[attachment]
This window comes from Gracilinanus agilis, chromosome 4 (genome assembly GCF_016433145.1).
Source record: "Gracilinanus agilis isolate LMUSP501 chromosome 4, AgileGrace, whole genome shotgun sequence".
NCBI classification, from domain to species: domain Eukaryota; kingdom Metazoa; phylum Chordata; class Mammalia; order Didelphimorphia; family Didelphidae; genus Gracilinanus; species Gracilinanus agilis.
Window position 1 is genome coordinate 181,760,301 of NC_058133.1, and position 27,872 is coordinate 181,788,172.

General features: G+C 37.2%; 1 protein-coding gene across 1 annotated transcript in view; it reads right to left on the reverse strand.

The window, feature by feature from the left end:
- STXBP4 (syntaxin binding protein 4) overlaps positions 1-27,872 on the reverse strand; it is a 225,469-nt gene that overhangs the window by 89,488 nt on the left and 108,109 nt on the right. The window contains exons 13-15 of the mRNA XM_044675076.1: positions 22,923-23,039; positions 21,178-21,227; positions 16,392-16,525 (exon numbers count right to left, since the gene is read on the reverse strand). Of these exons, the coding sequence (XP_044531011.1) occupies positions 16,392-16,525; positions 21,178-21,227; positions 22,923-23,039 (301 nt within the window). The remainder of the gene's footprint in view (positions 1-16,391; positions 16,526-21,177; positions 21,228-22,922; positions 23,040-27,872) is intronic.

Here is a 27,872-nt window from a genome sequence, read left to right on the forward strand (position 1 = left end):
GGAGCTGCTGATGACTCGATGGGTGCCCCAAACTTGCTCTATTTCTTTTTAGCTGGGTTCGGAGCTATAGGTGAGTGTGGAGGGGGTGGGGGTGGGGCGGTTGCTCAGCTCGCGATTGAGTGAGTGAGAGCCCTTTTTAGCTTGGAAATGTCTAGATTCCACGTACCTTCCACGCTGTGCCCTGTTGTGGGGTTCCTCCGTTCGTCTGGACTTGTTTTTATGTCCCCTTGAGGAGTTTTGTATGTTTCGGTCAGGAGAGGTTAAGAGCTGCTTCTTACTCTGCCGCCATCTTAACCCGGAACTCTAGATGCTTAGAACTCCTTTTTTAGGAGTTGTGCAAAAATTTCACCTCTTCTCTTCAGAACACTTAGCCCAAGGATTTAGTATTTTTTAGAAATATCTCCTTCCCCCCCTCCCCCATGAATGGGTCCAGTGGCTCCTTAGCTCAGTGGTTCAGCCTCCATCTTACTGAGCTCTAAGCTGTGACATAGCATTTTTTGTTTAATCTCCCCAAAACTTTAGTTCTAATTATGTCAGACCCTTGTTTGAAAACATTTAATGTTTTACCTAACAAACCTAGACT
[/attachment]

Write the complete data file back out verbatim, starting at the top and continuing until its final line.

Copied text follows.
This window comes from Gracilinanus agilis, chromosome 4 (genome assembly GCF_016433145.1).
Source record: "Gracilinanus agilis isolate LMUSP501 chromosome 4, AgileGrace, whole genome shotgun sequence".
NCBI classification, from domain to species: domain Eukaryota; kingdom Metazoa; phylum Chordata; class Mammalia; order Didelphimorphia; family Didelphidae; genus Gracilinanus; species Gracilinanus agilis.
Window position 1 is genome coordinate 181,760,301 of NC_058133.1, and position 27,872 is coordinate 181,788,172.

General features: G+C 37.2%; 1 protein-coding gene across 1 annotated transcript in view; it reads right to left on the reverse strand.

The window, feature by feature from the left end:
- STXBP4 (syntaxin binding protein 4) overlaps positions 1-27,872 on the reverse strand; it is a 225,469-nt gene that overhangs the window by 89,488 nt on the left and 108,109 nt on the right. The window contains exons 13-15 of the mRNA XM_044675076.1: positions 22,923-23,039; positions 21,178-21,227; positions 16,392-16,525 (exon numbers count right to left, since the gene is read on the reverse strand). Of these exons, the coding sequence (XP_044531011.1) occupies positions 16,392-16,525; positions 21,178-21,227; positions 22,923-23,039 (301 nt within the window). The remainder of the gene's footprint in view (positions 1-16,391; positions 16,526-21,177; positions 21,228-22,922; positions 23,040-27,872) is intronic.

Here is a 27,872-nt window from a genome sequence, read left to right on the forward strand (position 1 = left end):
GGAGCTGCTGATGACTCGATGGGTGCCCCAAACTTGCTCTATTTCTTTTTAGCTGGGTTCGGAGCTATAGGTGAGTGTGGAGGGGGTGGGGGTGGGGCGGTTGCTCAGCTCGCGATTGAGTGAGTGAGAGCCCTTTTTAGCTTGGAAATGTCTAGATTCCACGTACCTTCCACGCTGTGCCCTGTTGTGGGGTTCCTCCGTTCGTCTGGACTTGTTTTTATGTCCCCTTGAGGAGTTTTGTATGTTTCGGTCAGGAGAGGTTAAGAGCTGCTTCTTACTCTGCCGCCATCTTAACCCGGAACTCTAGATGCTTAGAACTCCTTTTTTAGGAGTTGTGCAAAAATTTCACCTCTTCTCTTCAGAACACTTAGCCCAAGGATTTAGTATTTTTTAGAAATATCTCCTTCCCCCCCTCCCCCATGAATGGGTCCAGTGGCTCCTTAGCTCAGTGGTTCAGCCTCCATCTTACTGAGCTCTAAGCTGTGACATAGCATTTTTTGTTTAATCTCCCCAAAACTTTAGTTCTAATTATGTCAGACCCTTGTTTGAAAACATTTAATGTTTTACCTAACAAACCTAGACT